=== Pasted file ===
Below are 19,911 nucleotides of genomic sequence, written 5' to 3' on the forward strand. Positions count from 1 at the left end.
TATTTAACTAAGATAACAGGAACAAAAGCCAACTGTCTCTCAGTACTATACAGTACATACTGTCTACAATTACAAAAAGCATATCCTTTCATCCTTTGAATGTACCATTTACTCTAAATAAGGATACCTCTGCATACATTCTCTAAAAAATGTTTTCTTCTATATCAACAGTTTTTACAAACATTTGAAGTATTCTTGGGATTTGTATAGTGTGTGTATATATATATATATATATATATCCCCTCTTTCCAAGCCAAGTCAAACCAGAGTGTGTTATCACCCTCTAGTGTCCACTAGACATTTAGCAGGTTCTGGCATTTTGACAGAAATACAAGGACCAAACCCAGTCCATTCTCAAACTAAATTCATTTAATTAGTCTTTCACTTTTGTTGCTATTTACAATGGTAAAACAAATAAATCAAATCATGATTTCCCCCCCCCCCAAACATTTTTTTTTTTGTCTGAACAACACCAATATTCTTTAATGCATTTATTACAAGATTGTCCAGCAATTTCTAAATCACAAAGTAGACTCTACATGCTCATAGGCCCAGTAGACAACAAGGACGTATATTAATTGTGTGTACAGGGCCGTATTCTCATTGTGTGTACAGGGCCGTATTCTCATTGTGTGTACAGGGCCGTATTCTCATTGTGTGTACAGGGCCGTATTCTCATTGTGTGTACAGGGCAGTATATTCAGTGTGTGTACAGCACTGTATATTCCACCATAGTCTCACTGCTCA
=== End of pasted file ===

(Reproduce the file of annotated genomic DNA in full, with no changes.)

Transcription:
Below are 19,911 nucleotides of genomic sequence, written 5' to 3' on the forward strand. Positions count from 1 at the left end.
TATTTAACTAAGATAACAGGAACAAAAGCCAACTGTCTCTCAGTACTATACAGTACATACTGTCTACAATTACAAAAAGCATATCCTTTCATCCTTTGAATGTACCATTTACTCTAAATAAGGATACCTCTGCATACATTCTCTAAAAAATGTTTTCTTCTATATCAACAGTTTTTACAAACATTTGAAGTATTCTTGGGATTTGTATAGTGTGTGTATATATATATATATATATATATCCCCTCTTTCCAAGCCAAGTCAAACCAGAGTGTGTTATCACCCTCTAGTGTCCACTAGACATTTAGCAGGTTCTGGCATTTTGACAGAAATACAAGGACCAAACCCAGTCCATTCTCAAACTAAATTCATTTAATTAGTCTTTCACTTTTGTTGCTATTTACAATGGTAAAACAAATAAATCAAATCATGATTTCCCCCCCCCCCAAACATTTTTTTTTTTGTCTGAACAACACCAATATTCTTTAATGCATTTATTACAAGATTGTCCAGCAATTTCTAAATCACAAAGTAGACTCTACATGCTCATAGGCCCAGTAGACAACAAGGACGTATATTAATTGTGTGTACAGGGCCGTATTCTCATTGTGTGTACAGGGCCGTATTCTCATTGTGTGTACAGGGCCGTATTCTCATTGTGTGTACAGGGCCGTATTCTCATTGTGTGTACAGGGCAGTATATTCAGTGTGTGTACAGCACTGTATATTCCACCATAGTCTCACTGCTCA